Real IRA plot accused entrapped by MI5 rules judge

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A man accused of smuggling guns for the Real IRA has walked free from court after a judge ruled he had been wrongfully entrapped in an MI5 'sting'.

The case against Desmond Kearns, 44, from Tannaghmore Green, Lurgan, collapsed on Friday.

He had been charged with attempting to smuggle arms and explosives from Europe in an alleged Real IRA arms operation.

But the case was stopped when a judge ruled that an MI5 agent, known only as Amir had "entrapped" him.

In Belfast's crown court on Friday, the prosecution decided not to contest the judge's ruling.

Mr Kearns had denied two charges of plotting to possess guns and explosives between May 2005 and June 2006.

In his ruling on Thursday, Mr Justice Hart said that having reviewed the evidence, "the edifice of the prosecution case" rested on "inadequate foundations and therefore that edifice cannot stand".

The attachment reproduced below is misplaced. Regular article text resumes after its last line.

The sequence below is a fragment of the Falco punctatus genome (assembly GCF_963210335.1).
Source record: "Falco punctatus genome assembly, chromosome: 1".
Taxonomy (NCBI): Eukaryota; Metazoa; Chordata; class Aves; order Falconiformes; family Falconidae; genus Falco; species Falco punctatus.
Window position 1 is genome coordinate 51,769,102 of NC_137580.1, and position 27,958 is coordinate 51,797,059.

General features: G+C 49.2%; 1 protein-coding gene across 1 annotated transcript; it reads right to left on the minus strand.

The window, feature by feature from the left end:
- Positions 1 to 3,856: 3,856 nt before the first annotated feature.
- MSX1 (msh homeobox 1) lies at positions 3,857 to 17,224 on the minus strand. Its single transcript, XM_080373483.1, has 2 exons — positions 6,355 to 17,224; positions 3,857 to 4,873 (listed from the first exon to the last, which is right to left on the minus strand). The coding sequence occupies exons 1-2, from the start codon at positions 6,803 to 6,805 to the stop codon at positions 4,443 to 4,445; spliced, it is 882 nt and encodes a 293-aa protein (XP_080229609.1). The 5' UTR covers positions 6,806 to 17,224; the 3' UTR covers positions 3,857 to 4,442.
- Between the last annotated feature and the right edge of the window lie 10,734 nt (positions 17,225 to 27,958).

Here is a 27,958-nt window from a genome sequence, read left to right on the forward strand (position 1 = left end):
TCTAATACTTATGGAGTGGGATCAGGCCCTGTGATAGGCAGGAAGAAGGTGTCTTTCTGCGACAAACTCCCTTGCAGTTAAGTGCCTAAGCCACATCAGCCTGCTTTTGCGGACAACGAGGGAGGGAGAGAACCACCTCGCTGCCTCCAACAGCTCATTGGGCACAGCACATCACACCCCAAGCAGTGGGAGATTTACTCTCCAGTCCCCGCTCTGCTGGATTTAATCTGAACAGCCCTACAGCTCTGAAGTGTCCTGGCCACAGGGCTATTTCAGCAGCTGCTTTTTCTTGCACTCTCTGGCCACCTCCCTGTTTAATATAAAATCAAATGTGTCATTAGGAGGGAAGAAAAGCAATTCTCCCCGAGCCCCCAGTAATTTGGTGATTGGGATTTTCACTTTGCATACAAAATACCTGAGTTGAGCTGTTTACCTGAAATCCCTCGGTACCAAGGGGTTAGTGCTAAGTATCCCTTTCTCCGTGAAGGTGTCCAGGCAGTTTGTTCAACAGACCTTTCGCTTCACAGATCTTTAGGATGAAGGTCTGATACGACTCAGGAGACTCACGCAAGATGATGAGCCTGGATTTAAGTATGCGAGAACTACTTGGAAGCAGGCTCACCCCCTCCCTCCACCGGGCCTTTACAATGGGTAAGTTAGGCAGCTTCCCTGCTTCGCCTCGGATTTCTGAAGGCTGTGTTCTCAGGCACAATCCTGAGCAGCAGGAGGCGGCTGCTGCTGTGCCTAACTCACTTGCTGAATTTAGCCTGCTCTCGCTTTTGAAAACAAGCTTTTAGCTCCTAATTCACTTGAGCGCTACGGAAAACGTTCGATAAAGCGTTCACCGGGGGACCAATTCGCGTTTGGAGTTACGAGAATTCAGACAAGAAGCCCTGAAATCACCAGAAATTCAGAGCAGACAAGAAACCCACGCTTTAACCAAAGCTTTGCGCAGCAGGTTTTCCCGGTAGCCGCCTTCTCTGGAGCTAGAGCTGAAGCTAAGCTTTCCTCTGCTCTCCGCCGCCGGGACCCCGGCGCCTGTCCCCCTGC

'Misconduct'

Mr Justice Hart said that given the evidence of two meetings between Amir and Mr Kearns in particular, Mr Kearns had been "entrapped".

"The defence have satisfied me that Kearns' conduct was brought about by the misconduct of Amir during those meetings, that the offences were artificially created by that misconduct, and that the administration of justice would be brought into disrepute were the prosecution permitted to continue," said Mr Justice Hart.

However, the judge refused a similar application from defence lawyers on behalf of one of Mr Kearns' co-accused, Paul Anthony John McCaugherty, 43, from Beech Court, Lurgan.

He faces a total of six charges including conspiring to get arms and explosives, IRA membership and three charges of using money for the purposes of terrorism.

Mr Justice Hart said it did not follow that because he had ruled Mr Kearns' case be stayed, Mr McCaugherty's case should also be stopped.

The judge said so far, there was nothing to suggest that another agent - 'Ali' - did anything more than "skillfully and convincingly play the role of an arms dealer", and as such there were no grounds to stop Mr McCaugherty's trial.

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